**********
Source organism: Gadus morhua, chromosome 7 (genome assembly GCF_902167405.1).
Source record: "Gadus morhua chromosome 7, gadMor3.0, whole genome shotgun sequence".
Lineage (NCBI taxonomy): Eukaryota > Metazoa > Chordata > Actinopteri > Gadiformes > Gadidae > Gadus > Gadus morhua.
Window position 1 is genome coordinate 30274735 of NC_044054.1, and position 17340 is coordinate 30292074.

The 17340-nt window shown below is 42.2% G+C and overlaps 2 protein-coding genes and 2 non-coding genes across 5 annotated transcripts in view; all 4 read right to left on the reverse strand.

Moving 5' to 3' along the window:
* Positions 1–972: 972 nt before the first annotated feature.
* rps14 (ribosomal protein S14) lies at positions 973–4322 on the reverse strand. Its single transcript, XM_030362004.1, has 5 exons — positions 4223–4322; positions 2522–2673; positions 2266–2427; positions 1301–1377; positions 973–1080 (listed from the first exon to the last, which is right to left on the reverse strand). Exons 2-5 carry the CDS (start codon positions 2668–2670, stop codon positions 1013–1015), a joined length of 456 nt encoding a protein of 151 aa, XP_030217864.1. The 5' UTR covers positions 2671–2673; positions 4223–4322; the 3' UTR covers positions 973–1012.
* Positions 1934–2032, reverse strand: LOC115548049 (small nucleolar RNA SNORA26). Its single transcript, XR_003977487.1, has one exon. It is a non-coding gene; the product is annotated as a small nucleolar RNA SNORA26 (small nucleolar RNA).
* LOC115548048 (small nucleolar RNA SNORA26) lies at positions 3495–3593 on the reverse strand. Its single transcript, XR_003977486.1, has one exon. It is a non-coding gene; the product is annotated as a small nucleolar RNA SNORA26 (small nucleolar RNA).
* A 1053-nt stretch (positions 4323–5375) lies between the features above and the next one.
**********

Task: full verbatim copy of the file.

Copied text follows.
Source organism: Gadus morhua, chromosome 7 (genome assembly GCF_902167405.1).
Source record: "Gadus morhua chromosome 7, gadMor3.0, whole genome shotgun sequence".
Lineage (NCBI taxonomy): Eukaryota > Metazoa > Chordata > Actinopteri > Gadiformes > Gadidae > Gadus > Gadus morhua.
Window position 1 is genome coordinate 30274735 of NC_044054.1, and position 17340 is coordinate 30292074.

The 17340-nt window shown below is 42.2% G+C and overlaps 2 protein-coding genes and 2 non-coding genes across 5 annotated transcripts in view; all 4 read right to left on the reverse strand.

Moving 5' to 3' along the window:
* Positions 1–972: 972 nt before the first annotated feature.
* rps14 (ribosomal protein S14) lies at positions 973–4322 on the reverse strand. Its single transcript, XM_030362004.1, has 5 exons — positions 4223–4322; positions 2522–2673; positions 2266–2427; positions 1301–1377; positions 973–1080 (listed from the first exon to the last, which is right to left on the reverse strand). Exons 2-5 carry the CDS (start codon positions 2668–2670, stop codon positions 1013–1015), a joined length of 456 nt encoding a protein of 151 aa, XP_030217864.1. The 5' UTR covers positions 2671–2673; positions 4223–4322; the 3' UTR covers positions 973–1012.
* Positions 1934–2032, reverse strand: LOC115548049 (small nucleolar RNA SNORA26). Its single transcript, XR_003977487.1, has one exon. It is a non-coding gene; the product is annotated as a small nucleolar RNA SNORA26 (small nucleolar RNA).
* LOC115548048 (small nucleolar RNA SNORA26) lies at positions 3495–3593 on the reverse strand. Its single transcript, XR_003977486.1, has one exon. It is a non-coding gene; the product is annotated as a small nucleolar RNA SNORA26 (small nucleolar RNA).
* A 1053-nt stretch (positions 4323–5375) lies between the features above and the next one.